Poster, Joint Conference - German Symposium on Zoonoses Research and 7th International Conference on Emerging Zoonoses, Berlin: 16.10.2014 - 17.10.2014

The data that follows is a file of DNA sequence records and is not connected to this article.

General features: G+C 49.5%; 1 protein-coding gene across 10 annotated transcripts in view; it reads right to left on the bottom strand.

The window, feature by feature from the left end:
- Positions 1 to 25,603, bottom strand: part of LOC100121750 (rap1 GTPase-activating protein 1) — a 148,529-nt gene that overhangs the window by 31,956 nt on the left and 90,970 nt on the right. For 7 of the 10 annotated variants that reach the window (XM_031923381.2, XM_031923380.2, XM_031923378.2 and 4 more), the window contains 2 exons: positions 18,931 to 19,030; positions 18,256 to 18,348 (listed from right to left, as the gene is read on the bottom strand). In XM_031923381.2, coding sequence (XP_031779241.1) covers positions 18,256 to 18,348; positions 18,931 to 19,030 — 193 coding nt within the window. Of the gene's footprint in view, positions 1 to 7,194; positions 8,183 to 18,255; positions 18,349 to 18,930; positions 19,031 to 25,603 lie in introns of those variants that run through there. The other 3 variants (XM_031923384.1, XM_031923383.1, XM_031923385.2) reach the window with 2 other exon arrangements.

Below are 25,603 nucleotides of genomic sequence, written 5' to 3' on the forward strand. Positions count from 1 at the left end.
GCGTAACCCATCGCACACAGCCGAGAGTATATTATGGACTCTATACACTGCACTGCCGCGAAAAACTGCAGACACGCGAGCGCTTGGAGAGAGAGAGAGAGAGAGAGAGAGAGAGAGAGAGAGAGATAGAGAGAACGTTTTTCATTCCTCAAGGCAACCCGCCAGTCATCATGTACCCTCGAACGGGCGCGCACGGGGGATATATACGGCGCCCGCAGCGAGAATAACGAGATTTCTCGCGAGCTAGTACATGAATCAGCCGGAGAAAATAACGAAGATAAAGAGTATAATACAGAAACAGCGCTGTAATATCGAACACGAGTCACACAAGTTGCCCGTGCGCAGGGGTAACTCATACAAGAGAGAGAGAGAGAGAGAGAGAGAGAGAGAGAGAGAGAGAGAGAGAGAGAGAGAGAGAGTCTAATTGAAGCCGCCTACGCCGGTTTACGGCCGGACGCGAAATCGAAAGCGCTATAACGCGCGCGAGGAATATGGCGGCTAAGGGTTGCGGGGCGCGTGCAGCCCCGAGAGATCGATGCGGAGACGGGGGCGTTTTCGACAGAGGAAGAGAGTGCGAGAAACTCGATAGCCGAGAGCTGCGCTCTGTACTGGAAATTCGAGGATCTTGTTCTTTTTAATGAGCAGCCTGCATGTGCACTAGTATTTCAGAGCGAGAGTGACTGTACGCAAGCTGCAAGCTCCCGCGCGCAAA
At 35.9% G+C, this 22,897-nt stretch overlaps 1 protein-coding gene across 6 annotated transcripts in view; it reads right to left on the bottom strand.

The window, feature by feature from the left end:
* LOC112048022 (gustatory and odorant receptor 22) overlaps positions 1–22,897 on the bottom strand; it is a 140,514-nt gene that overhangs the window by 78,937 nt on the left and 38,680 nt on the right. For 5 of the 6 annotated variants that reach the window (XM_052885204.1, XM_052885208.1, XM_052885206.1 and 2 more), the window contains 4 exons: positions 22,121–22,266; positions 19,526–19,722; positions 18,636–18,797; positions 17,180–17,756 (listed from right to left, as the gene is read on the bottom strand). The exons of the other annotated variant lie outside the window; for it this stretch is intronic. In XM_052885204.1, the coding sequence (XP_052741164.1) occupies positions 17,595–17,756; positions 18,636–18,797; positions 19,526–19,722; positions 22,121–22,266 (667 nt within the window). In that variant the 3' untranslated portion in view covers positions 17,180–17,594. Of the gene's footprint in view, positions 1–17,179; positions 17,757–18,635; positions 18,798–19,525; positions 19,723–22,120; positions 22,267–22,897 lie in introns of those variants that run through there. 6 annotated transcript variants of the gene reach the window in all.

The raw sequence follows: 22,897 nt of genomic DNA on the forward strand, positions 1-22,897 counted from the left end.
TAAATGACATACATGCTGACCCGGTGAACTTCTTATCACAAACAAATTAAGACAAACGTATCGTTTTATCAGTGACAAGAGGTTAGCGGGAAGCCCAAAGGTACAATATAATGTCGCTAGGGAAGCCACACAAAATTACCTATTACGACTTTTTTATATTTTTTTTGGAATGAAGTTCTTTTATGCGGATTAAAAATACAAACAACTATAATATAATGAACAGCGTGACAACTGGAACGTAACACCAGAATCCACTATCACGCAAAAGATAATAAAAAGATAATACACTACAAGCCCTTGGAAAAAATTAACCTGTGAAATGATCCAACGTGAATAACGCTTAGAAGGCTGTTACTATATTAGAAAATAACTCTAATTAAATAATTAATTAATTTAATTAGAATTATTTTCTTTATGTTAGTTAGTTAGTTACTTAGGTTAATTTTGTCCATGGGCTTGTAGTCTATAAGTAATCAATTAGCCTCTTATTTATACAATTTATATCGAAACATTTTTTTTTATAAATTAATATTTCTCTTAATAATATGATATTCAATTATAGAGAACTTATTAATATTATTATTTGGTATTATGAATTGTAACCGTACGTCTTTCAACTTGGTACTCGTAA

Current developments in the spread of arthropods as well as pathogens in Europe emphasize the importance and urgency of well-informed projections concerning the expectable future development. The basic idea behind the identification of current and future areas at risk of zoonoses is the combination of ecological knowledge covering the pathogen and the vector; and where possible the host. Within a pilot project of the German Research Platform for Zoonoses (‘Zoonosis RISKTOOL’) we aim to develop current and future risk maps for Dengue and West Nile with special focus on the cold tolerance of the vector and the extrinsic incubation period (EIP) of the pathogen. Based on these examples we further develop a Zoonosis RISKTOOL allowing a general application of the approach for other zoonoses. Modelling is performed with the open-source statistic software R and the implemented package biomod2. Biomod2 allows the use of an ensemble of different modelling algorithms and hence a reduction of the uncertainty by using only one algorithm. The RISKTOOL provides all necessary steps: variable selection, model calibration and validation, implementation of ecological knowledge as well as current and future projections of the distribution of zoonoses. As study vectors we used Aedes albopictus and Aedes japonicus. The cold tolerance of both vectors was tested experimentally. For Dengue we further estimated the EIP for different temperature values from the literature. Both ecological aspects act as a filter for the distribution models, i.e. we acknowledge ecological constraints. The EIP is displayed as a temperature-duration relationship, which means that with an increase in temperature the duration of the EIP becomes shorter and hence the risk for a pathogen transmission increases. The experiment on the cold tolerance revealed that the combination of the minimum temperature and the duration of the exposure is the most important variable constraining the reproduction and hence the long-term establishment of the vector. Assessing the risk of a spread of zoonoses requires the combination of projections for vector and pathogen as well as the inclusion of ecological constraints to yield a more realistic estimation. Prospectively, the integration of the host, especially for further zoonoses, will be necessary.